I agree and disagree all at the same time with three90s. First of all, the air flow drawn into the pump is dependent on the speed of the water flow across the venturi. Second, the speed of the water flow is dependent on head pressure differences between the input and output of the pump in question. In a CLS setup, the head pressure come from the water in the output pipe being pulled toward earth by gravity and slows the flow of the pump as that amount of water increases; i.e. more height, or larger diameter pipes. In this example, where a water tower is concerned, the "head pressure" is reletively equal on the input and output pipes. This means that the water speed through the pump is not affected very much, if at all, by the amount of water in the skimmer, or the height of the skimmer that the pump is attached to. However, the straw theory is almost right in that it takes more flow to empty the straw of water at deeper depths (overcome more head), but once the air is flowing through the venturi, it flows at the maximum flow of the diameter of the air tube. The reason for all this is that the speed of the water passing by the venturi is responsible for creating the vacuum that draws the air in and the amount of air in is directly dependent on the flow of water past the venture and the amount of vacuum it creates. Finally, my reason for thinking that the water flow through the pump is not affected is that the pump is not below the body of water, it is technically in the body of water.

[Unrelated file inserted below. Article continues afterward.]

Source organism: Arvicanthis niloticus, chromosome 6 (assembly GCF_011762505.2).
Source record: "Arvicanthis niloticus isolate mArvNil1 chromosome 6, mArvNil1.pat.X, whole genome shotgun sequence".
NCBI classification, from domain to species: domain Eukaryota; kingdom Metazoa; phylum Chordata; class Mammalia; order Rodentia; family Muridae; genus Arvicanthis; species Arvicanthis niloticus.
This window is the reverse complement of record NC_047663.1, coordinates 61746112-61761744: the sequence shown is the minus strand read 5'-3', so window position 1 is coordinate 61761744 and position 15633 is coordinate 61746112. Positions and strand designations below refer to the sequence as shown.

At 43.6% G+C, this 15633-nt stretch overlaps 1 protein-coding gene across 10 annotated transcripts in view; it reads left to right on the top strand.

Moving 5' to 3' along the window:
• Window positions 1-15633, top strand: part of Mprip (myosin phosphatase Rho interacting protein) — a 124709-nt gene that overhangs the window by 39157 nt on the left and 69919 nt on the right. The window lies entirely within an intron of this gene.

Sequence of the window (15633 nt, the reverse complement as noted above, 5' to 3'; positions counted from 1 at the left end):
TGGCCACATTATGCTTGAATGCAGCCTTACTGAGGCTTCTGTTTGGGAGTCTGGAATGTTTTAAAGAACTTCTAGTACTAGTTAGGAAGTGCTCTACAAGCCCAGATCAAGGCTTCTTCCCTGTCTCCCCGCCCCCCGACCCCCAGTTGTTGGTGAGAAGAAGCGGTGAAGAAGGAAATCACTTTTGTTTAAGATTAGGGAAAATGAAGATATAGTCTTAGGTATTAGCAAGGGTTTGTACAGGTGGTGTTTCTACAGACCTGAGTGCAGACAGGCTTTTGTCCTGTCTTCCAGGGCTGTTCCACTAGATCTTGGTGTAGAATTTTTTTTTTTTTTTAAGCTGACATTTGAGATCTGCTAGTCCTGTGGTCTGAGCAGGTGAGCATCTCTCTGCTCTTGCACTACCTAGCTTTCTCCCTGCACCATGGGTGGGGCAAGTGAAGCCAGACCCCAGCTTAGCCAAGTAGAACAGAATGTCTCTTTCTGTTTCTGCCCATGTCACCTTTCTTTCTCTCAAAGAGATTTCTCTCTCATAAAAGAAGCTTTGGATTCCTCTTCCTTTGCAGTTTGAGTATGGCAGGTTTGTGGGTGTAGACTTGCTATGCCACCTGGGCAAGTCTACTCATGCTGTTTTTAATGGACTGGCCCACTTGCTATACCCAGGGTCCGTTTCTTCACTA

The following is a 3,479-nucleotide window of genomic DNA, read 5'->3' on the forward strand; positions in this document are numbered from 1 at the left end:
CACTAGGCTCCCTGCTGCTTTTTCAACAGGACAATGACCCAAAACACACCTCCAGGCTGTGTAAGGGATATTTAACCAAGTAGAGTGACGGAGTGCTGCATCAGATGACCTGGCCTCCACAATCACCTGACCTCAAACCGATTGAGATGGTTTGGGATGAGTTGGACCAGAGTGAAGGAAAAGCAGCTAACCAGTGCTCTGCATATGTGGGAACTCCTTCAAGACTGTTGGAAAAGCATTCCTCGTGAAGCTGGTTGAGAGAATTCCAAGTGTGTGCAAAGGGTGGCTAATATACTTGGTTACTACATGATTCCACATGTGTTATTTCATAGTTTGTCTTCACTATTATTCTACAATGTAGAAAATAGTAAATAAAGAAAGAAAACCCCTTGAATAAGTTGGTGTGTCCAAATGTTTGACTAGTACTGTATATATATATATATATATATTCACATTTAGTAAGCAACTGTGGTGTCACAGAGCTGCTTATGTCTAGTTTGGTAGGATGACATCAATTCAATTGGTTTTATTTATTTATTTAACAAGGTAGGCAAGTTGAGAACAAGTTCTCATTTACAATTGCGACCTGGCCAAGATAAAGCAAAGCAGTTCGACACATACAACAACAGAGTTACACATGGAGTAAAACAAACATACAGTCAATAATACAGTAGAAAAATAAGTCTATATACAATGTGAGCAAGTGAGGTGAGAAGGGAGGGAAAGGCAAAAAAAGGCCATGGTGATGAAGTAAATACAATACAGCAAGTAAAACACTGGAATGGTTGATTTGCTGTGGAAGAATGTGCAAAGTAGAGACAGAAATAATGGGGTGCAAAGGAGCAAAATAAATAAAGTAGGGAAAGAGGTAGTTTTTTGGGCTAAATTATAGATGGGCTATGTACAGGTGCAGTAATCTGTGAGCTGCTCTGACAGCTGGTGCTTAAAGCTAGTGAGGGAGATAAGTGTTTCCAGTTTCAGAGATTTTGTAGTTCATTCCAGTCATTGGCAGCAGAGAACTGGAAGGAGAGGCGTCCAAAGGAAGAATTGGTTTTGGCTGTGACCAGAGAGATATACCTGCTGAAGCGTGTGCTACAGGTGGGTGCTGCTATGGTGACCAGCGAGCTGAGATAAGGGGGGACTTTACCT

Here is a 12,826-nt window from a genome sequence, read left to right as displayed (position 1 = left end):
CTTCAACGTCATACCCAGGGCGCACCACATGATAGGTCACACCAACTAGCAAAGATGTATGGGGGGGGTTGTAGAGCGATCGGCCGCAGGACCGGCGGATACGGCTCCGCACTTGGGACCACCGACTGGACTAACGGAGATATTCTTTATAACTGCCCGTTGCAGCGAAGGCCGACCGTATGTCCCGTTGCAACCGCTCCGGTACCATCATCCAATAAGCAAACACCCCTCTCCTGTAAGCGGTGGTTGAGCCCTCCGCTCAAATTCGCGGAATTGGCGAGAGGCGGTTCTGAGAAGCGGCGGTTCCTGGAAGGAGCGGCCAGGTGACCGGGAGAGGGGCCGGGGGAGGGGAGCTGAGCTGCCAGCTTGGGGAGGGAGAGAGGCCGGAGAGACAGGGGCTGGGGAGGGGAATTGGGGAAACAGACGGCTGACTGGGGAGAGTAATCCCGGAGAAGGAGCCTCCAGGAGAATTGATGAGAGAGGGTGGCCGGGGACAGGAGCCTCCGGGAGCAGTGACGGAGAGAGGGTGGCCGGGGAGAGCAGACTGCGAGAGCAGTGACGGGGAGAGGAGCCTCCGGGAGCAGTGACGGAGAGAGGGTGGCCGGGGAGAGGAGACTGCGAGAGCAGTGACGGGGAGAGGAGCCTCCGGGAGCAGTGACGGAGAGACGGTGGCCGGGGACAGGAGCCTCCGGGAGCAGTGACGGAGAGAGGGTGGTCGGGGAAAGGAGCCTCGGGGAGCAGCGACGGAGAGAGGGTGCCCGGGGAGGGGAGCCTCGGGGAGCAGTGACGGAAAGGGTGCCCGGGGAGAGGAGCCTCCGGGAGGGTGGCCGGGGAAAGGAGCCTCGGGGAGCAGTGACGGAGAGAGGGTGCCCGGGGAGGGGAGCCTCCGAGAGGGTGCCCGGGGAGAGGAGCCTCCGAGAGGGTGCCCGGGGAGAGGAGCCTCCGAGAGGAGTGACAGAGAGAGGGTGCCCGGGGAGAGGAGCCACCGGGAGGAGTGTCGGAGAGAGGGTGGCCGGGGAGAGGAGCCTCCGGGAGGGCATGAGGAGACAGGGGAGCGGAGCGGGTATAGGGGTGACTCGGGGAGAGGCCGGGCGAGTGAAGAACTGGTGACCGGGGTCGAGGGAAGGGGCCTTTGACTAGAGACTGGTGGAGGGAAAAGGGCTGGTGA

Finally, again, the person blowing in the straw must overcome the weight of the water creating pressure in the straw, with a pump and venturi, the pressure is removed from the end of the straw and replaced by a vacuum created by the water rushing past it....whew. I'm 99% sure on all this, but I don't have a degree in fluid dynamics, but I do have a degree in avionics and as far as I know a plane flys the same in a low pressure system as in a high pressure system and the vacuum detected on the wings that provides the lift is not dependent on ambient pressure, but on the speed at which air passes the wing. Please feel free to point out any errors that I may have made as I really like fluid dynamics if you can't tell:rotflmao::rotflmao::rotflmao::rotflmao::rotflmao::rotflmao::rotflmao::rotflmao::rotflmao::rotflmao::rotflmao::rotflmao: